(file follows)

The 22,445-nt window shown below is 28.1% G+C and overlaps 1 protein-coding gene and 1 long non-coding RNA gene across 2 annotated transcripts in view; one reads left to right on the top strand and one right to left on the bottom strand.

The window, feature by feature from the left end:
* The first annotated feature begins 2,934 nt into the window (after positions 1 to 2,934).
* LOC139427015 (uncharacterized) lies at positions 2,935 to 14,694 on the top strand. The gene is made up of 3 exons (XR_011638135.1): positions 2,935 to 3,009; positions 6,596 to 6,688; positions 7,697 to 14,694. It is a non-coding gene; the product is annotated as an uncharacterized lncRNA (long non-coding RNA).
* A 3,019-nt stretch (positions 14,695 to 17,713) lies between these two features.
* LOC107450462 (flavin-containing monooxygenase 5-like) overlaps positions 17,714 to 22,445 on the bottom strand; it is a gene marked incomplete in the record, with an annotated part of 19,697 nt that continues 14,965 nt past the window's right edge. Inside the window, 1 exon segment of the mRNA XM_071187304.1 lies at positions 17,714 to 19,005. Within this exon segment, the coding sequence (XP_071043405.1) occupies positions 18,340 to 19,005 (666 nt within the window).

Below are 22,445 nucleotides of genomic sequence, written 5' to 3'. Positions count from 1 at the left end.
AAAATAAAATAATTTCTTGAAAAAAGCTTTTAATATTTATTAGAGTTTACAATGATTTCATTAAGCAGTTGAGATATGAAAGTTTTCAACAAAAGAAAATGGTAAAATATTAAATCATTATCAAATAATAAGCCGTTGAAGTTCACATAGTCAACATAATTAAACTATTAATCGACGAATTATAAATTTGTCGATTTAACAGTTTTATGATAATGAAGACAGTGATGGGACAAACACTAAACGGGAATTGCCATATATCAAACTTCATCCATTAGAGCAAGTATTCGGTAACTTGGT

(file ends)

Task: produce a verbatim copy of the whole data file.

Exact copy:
The 22,445-nt window shown below is 28.1% G+C and overlaps 1 protein-coding gene and 1 long non-coding RNA gene across 2 annotated transcripts in view; one reads left to right on the top strand and one right to left on the bottom strand.

The window, feature by feature from the left end:
* The first annotated feature begins 2,934 nt into the window (after positions 1 to 2,934).
* LOC139427015 (uncharacterized) lies at positions 2,935 to 14,694 on the top strand. The gene is made up of 3 exons (XR_011638135.1): positions 2,935 to 3,009; positions 6,596 to 6,688; positions 7,697 to 14,694. It is a non-coding gene; the product is annotated as an uncharacterized lncRNA (long non-coding RNA).
* A 3,019-nt stretch (positions 14,695 to 17,713) lies between these two features.
* LOC107450462 (flavin-containing monooxygenase 5-like) overlaps positions 17,714 to 22,445 on the bottom strand; it is a gene marked incomplete in the record, with an annotated part of 19,697 nt that continues 14,965 nt past the window's right edge. Inside the window, 1 exon segment of the mRNA XM_071187304.1 lies at positions 17,714 to 19,005. Within this exon segment, the coding sequence (XP_071043405.1) occupies positions 18,340 to 19,005 (666 nt within the window).

Below are 22,445 nucleotides of genomic sequence, written 5' to 3'. Positions count from 1 at the left end.
AAAATAAAATAATTTCTTGAAAAAAGCTTTTAATATTTATTAGAGTTTACAATGATTTCATTAAGCAGTTGAGATATGAAAGTTTTCAACAAAAGAAAATGGTAAAATATTAAATCATTATCAAATAATAAGCCGTTGAAGTTCACATAGTCAACATAATTAAACTATTAATCGACGAATTATAAATTTGTCGATTTAACAGTTTTATGATAATGAAGACAGTGATGGGACAAACACTAAACGGGAATTGCCATATATCAAACTTCATCCATTAGAGCAAGTATTCGGTAACTTGGT